As a young man I worked a couple of seasons on Canadian Pacific railway gangs in Saskatchewan. Replacing ties, replacing rails, replacing ballast, and so forth, on spur lines and secondary lines. Even a main line occasionally. A lot of these lines are now gone, along with the grain elevators they went by.
I’ve done a lot of different kinds of manual labour in my time, but working on these gangs was by far the toughest. There were a lot of tough manual labour jobs. Pounding spikes with a spike maul, for instance. But one quickly learned how to let the spike maul (a hammer) do the work for you — swinging it over your head, sliding your right hand up the handle as it descended, and using your hand-eye co-ordination to drive the spike down.
There was “cranking,” as we called it, which was running along beside a train of hopper cars filled with new ballast. Hefting an iron bar, you opened the hoppers at the bottom of the cars to spill ballast alongside the track or between the rails. The first time I did this job, I made it 100 yards before collapsing. But as you kept at it, you developed the wind and stamina so that you could run alongside the train, opening and closing the hoppers, even climbing up on the train for a ride until it was your turn to open another hopper.
There was tamping with a big iron tamping bar (you develop great upper body strength); pitching new creosote-soaked ties off the top of a flatbed car with big tongs; carrying those big steel rails up the railway embankment (“all together now — yo heave!”), and trotting alongside all sorts of crazy roaring machinery while foremen, assistant roadmasters, roadmasters and other “white hats” shouted instructions and insults at you. It all got to be quite bearable, and even fun.
But of all these jobs, there was one that never become fun, or even bearable. It was the worst job, and that was shovelling up the ballast from the bottom of the embankment to the top. The ballast was between the sizes of marbles and golf balls, so you couldn’t really just scoop it up. You had to worry the shovel into it, then you could either try tossing it up from your bent-over position, or waste several movements to stand straight, and pitch a meagre shovelful of ballast to a higher elevation. No matter what, it was a back killer.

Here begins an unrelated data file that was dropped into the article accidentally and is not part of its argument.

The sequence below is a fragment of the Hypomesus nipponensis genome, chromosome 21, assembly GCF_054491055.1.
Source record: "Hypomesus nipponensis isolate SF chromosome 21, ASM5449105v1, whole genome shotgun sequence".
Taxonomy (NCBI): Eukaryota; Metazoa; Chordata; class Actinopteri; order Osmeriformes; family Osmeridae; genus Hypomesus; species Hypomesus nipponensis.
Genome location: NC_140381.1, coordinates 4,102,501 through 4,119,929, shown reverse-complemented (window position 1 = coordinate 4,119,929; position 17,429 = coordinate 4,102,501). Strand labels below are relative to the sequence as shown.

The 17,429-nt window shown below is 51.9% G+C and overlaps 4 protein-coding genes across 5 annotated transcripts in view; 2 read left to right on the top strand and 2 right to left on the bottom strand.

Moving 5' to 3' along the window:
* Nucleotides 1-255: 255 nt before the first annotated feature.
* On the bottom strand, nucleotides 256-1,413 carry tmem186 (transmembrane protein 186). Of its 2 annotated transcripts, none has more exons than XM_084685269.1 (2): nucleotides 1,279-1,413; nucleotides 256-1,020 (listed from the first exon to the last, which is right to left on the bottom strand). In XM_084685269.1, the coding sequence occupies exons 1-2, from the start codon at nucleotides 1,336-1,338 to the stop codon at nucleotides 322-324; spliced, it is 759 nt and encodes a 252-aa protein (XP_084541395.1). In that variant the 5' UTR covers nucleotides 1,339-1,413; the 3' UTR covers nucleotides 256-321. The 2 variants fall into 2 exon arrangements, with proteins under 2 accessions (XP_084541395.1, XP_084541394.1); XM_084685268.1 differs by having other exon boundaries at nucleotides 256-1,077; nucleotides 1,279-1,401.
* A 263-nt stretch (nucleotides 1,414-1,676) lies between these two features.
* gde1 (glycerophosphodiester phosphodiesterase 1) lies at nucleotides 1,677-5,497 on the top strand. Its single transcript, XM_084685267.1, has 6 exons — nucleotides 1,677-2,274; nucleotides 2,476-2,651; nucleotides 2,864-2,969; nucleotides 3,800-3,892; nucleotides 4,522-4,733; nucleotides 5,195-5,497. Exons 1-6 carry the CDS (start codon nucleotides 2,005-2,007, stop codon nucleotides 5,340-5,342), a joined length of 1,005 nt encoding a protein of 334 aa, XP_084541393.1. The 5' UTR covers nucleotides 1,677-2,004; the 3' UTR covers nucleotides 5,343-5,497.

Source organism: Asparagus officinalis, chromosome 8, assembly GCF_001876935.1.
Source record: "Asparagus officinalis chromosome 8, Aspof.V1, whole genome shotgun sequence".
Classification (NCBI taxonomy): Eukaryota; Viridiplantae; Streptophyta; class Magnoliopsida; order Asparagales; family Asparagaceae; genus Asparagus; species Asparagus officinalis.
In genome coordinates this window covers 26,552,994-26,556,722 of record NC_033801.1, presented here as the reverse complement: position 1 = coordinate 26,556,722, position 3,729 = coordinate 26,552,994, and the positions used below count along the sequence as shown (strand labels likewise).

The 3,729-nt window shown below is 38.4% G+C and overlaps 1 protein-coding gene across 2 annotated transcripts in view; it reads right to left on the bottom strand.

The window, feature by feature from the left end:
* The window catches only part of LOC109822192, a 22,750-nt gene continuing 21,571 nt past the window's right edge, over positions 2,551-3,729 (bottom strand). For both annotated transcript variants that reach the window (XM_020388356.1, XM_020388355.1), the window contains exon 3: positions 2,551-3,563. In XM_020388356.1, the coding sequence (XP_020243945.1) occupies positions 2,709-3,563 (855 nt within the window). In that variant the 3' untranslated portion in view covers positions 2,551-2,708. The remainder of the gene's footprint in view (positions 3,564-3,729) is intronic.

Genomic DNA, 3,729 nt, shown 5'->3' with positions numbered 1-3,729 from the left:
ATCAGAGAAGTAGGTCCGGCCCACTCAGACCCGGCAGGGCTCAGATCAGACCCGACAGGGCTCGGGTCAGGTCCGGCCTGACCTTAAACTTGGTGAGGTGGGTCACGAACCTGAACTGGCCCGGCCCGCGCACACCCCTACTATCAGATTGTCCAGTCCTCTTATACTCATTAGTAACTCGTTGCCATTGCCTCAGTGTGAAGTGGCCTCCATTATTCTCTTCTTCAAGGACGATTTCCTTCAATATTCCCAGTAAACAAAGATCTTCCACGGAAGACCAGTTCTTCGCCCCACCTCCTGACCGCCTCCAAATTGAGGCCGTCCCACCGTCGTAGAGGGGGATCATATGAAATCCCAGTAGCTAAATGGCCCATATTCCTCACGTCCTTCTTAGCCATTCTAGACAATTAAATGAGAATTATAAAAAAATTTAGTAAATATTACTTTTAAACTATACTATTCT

On the railroad gangs, we called the shovel the “Goon Spoon.” (That’s our word of the day! Though more like a compound noun.)
It was a punishment detail. For really, what purpose was there in shovelling ballast from the bottom to the top. It was a look-busy kind of job, and you were instantly assigned to it if a) the foreman didn’t like you, or b) he thought you were f— the d —, the term we used for standing around idly, or trying to catch your breath. I ended up on the Goon Spoon a lot.
This was fitting, because for all of my life, the Goon Spoon has been part of it. As a boy growing up on a farm, I would try to hide out of sight and earshot when it was time to shovel grain into an auger, cleaning out the almost empty granary. I wasn’t one of those strong, milkfed farm kids who could wrangle horses, pitch straw bales with forks, or heft the Goon Spoon like it was child’s play. I was the opposite.
There were all those long, long seasons of treeplanting, where your entire life revolved around the Goon Spoon. Not only are you wielding it eight hours a day — a quick ticket to metacarpal tunnel syndrome — but you’re doing it in the pouring rain, while blackflies, horseflies and mosquitos puncture your hide in all sorts of places.
Just think, I spent 10 seasons in Canada’s bush, Goon Spoon in hand. It’s enough to make a fellow dream of a desk job, and head back to school (again).
But for me, there was no escape. The Goon Spoon follows me wherever I go. It is my doom. It’s like that joke where you end up in H -, and Satan offers you the choice of Door No. 1, No. 2 or No. 3. I’ll pick the door that requires the Goon Spoon, for all eternity! (The punchline to that joke, by the way, is “All right, coffee break is over, back on your heads.”)
This occurred to me the other day, as I set out to shovel the snow off my sidewalk, which wends its way for long metres around my corner lot. As usual, I had left it too long, and the deep snow was crusted and frozen. No sweeping it off like my neighbours do, catching it at first snowfall. In Canada, you can never be free of the Goon Spoon.
I armed myself, with not one but two Goon Spoons — the snow variety for scooping it away and a spade for breaking it up. Outside I went, with my Goon Spoons. I had a brief fantasy of a ghostly ballast train pulling up, which I could hop up on and be borne away — except, of course, it would take me to some place where the white hats would have me scooping up ballast with the Goon Spoon.
But what should greet my eyes — one length of my sidewalk was snow-free. The neighbour in his Christmas kindness had made a pass in front of my house with his fabulous new snowblower. And as I stood there agog, who should hove into sight — not the mystery ballast train, but an entrepreneur with a plow, hired by our household, who cleared the other half of the sidewalk.
It was like a miracle. A Goon Spoon-free Christmas.
I’d like to wish all the Townsman/Bulletin readers a most pleasant New Year. May your 2018 be free of sore backs and Goon Spoons.